June 14, 2022

Task Initiation and ADHD:
Take Baby Steps and Just Do It

Our executive skills are brain-based skills that develop between birth and age 25 and are critical to success. They can be divided up into various components and this month we talk about the skill of Task Initiation.

For those of us with ADHD, task initiation can be one of our biggest struggles. This often shows up in the form of negative self-talk like, “Why can’t I just….” or “I just need to…” A client of mine, a Junior in college, once told me he “just needed to go to the library” to start working on a paper he had been avoiding. When I asked him how long he had “just needed to go to the library” to start a paper, he realized he’d been telling himself that same line for two and a half years! 

Task initiation is hard for those of us with ADHD, but there are ways to help make it easier for yourself.

Task initiation refers to our ability to take on new tasks, and persevere with those tasks until completion, even when we encounter challenges. Here are a few reasons why task initiation is so hard for us with ADHD, and some places to explore to help you get started:

Feeling Overwhelmed — When we feel overwhelmed our response is typically to go into overdrive and experience a fight, flight, freeze, or disassociate response. We need to identify what about this task or project is overwhelming, and how to make the task more manageable.  

When we feel overwhelmed, we need to down-regulate before we can really begin the task. You might start that process by breaking the project down into smaller steps, limiting how many of those steps you can see at one time, or writing out each step with the physical distance between the prior and next step to help your brain separate those steps into individual steps.

Procrastination: A Lack of Clarity — With ADHD you almost certainly have been called lazy because of a struggle to start a task that is not interesting or fun. We appear to be procrastinating due to a lack of interest in the topic. And, while we are delaying doing a particular task, we aren’t procrastinating in the traditional sense. 

Approximately 8 out of 10 times, the root of procrastination can be found in a lack of clarity on how to complete a task. To help yourself get started on a project that you have been procrastinating, ask yourself if something is unclear about how or what you are supposed to do to complete it. Walk yourself through each individual step and explain to yourself how you are going to complete that step. Once you can find the pain point, consider how you might figure out the next steps. Finding someone to ask for help is a great place to start.

Going It Alone and the Benefits of Body Doubling — Clients routinely come to me with a common pattern: when they are completing a task alone it’s difficult, but with someone else, it suddenly becomes easy. With ADHD, it is a valuable resource to have someone next to us to ask questions, talk out loud to, get feedback from, or complain to. This is called body doubling, and it is remarkably effective at helping us get unstuck when trying to start a new project or task.  Body doubling is one of the most effective ways to jump-start yourself on a task when you are feeling stuck because it provides a source of both a verbal processing opportunity and accountability.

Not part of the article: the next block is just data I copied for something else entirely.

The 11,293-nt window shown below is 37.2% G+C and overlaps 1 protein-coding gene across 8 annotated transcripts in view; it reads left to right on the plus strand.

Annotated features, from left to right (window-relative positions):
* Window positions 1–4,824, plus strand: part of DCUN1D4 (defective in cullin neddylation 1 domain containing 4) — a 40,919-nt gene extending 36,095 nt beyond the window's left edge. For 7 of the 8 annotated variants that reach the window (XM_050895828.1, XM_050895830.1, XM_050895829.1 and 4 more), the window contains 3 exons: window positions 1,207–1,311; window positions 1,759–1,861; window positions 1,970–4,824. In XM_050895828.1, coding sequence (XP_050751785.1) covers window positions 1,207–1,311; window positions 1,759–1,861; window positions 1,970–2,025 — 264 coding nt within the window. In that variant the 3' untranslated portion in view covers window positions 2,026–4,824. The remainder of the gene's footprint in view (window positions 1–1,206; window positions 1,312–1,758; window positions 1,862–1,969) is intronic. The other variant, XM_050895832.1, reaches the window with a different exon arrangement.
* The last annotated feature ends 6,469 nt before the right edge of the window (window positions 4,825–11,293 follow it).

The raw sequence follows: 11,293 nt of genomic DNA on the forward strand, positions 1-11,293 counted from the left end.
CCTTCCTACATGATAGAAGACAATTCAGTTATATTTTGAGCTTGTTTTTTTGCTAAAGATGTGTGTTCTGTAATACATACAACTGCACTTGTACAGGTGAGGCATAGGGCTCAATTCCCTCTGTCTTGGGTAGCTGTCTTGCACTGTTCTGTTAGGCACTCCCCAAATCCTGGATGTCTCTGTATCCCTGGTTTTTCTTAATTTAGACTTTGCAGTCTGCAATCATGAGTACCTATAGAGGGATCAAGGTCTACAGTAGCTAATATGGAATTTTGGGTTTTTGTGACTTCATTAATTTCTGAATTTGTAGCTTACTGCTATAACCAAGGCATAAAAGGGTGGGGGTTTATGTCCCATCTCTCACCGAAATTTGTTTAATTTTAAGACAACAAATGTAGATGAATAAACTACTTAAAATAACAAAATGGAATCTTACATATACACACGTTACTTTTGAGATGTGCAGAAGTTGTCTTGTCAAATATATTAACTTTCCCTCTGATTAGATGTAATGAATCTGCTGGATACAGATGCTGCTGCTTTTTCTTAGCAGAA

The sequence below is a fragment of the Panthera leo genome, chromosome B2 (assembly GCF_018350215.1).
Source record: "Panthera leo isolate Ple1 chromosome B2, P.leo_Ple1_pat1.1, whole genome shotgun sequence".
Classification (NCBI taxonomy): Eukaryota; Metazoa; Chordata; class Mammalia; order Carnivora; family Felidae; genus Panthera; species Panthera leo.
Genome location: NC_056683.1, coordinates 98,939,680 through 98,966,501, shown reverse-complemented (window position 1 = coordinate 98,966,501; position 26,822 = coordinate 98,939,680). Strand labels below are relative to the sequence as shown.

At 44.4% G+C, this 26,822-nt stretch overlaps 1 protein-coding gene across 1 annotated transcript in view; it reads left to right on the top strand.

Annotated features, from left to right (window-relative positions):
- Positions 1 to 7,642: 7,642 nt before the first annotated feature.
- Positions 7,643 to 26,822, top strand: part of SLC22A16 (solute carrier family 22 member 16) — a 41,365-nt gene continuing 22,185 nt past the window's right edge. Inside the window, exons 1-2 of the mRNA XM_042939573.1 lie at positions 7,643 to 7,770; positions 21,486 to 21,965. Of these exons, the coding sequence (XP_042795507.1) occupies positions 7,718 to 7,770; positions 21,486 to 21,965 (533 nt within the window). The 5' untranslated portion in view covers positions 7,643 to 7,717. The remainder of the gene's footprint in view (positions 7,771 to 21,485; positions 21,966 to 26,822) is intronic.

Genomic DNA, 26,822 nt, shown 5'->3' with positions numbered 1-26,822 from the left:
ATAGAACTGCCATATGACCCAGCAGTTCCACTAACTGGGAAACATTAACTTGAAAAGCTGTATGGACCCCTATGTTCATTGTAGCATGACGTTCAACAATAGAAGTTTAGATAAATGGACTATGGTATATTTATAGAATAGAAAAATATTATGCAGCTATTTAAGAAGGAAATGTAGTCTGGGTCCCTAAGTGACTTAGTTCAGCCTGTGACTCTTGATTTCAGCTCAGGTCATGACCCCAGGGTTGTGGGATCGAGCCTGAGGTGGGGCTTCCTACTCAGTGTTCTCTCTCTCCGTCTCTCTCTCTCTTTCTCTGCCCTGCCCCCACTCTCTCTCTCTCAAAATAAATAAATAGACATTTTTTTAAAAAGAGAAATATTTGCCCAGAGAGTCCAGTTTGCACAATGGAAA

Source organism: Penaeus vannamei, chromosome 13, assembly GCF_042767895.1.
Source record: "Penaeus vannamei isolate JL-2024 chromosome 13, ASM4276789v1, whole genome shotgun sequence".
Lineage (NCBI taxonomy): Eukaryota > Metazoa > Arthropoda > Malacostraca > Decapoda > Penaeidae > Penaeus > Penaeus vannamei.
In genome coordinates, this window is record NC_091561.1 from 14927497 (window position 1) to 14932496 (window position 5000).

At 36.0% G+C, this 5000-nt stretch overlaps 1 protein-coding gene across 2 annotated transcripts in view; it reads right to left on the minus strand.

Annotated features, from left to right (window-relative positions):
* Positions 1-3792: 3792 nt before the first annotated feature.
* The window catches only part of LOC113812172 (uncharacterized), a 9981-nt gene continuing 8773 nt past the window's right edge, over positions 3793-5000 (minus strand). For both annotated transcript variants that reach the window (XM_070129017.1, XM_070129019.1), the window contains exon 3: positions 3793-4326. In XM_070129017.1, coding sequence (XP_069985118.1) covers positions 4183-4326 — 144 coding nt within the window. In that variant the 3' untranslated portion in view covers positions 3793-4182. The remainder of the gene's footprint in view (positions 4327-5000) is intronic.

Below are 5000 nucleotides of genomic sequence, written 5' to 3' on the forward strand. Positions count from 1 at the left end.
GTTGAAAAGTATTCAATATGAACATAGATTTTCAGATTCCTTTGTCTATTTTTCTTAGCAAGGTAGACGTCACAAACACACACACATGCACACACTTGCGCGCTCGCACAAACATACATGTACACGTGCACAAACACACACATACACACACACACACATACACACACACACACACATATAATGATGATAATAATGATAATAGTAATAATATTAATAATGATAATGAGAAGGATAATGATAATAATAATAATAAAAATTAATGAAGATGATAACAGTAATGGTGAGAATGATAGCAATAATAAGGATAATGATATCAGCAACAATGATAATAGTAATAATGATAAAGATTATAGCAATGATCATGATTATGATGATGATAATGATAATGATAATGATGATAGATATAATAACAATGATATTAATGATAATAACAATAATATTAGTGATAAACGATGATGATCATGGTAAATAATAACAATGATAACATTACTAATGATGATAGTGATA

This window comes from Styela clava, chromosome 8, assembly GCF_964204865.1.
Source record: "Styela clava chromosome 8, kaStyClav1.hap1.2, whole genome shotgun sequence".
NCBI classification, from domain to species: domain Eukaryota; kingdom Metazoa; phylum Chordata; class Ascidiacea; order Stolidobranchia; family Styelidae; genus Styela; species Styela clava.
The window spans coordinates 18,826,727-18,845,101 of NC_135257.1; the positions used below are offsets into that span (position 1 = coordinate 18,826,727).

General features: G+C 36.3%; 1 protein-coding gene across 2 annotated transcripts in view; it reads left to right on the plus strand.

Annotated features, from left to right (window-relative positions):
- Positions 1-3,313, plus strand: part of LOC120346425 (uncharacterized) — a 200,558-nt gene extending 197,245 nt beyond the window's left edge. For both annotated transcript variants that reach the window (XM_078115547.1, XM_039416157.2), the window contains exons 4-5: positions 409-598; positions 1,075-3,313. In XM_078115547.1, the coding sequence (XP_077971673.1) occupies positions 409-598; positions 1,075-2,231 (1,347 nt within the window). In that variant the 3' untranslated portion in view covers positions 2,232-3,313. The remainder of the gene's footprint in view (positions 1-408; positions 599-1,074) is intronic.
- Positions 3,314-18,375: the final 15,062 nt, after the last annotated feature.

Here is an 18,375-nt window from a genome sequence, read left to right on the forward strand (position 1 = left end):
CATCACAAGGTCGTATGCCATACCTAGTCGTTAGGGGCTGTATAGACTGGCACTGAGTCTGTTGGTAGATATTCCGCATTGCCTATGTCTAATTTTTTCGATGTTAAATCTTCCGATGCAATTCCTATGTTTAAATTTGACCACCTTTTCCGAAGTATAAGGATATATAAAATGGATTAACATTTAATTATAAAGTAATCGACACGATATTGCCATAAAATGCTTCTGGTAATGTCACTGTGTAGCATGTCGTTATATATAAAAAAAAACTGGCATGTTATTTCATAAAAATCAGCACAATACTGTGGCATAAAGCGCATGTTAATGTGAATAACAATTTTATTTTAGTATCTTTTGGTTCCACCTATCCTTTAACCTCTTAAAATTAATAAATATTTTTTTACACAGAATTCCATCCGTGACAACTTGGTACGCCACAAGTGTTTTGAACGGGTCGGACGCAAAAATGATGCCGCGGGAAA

Griffin Rouse
ADHD Coach | Center For Living Well with ADHD, LLC

More about Griffin


Cool Resource

Good nutrition is important and critical to our health and that includes our cognitive health. Having said that many of us have all sorts of food allergies and sensitivities whether they be dairy sensitivities or gluten intolerances. Those food allergies can run the gamut from just daily disruptions to actual life-threatening as can be the case for peanut allergies.

Most of us are proficient at reading food labels but can still find we miss something in our skimming process. And that miss can be the difference between an easy day or one full of discomfort and pain.

This Android app is an intelligent food scanner called Fig. You program the app with what sorts of dietary needs you or your family have and can even tell it ingredients you would like to avoid which might include salt, sugar, or any other food elements.

Then just tap Fig’s scan button, hold it up to any barcode on any edible item, and watch the magic happen. Fig has been tested with all sorts of food products, even the ones that are not brand items or commonly used. Every time it has instantly identified the product and highlighted the ingredients which are relevant to the settings the user has created. The app also has a useful search function to look for stuff in all categories to match your needs.

Fig is a powerful new resource to have and will make your life easier – winner-winner chicken dinner!

Upcoming Events

Parent Workshop on College Transition

Is Your Teen College Bound? 

How to Use the Summer to Prepare

Tuesday, June 14th, 2022

6:30 pm Eastern | 5:30 pm Central | 4:30 pm Mountain | 3:30 pm Pacific

Is your teen transitioning to college next fall… or returning to college after a rocky start?

Would you like guidance on how to set them up for success?  

If so, then this workshop is exactly what you’re looking for. While the college years can be a very exciting time in life, they can also increase the challenges your ADHD teen may have managed in high school. The daily structure, routines, and support in high school give way in college to large blocks of unstructured time, numerous long-term assignments, and countless choices and social distractions. Get all the details here

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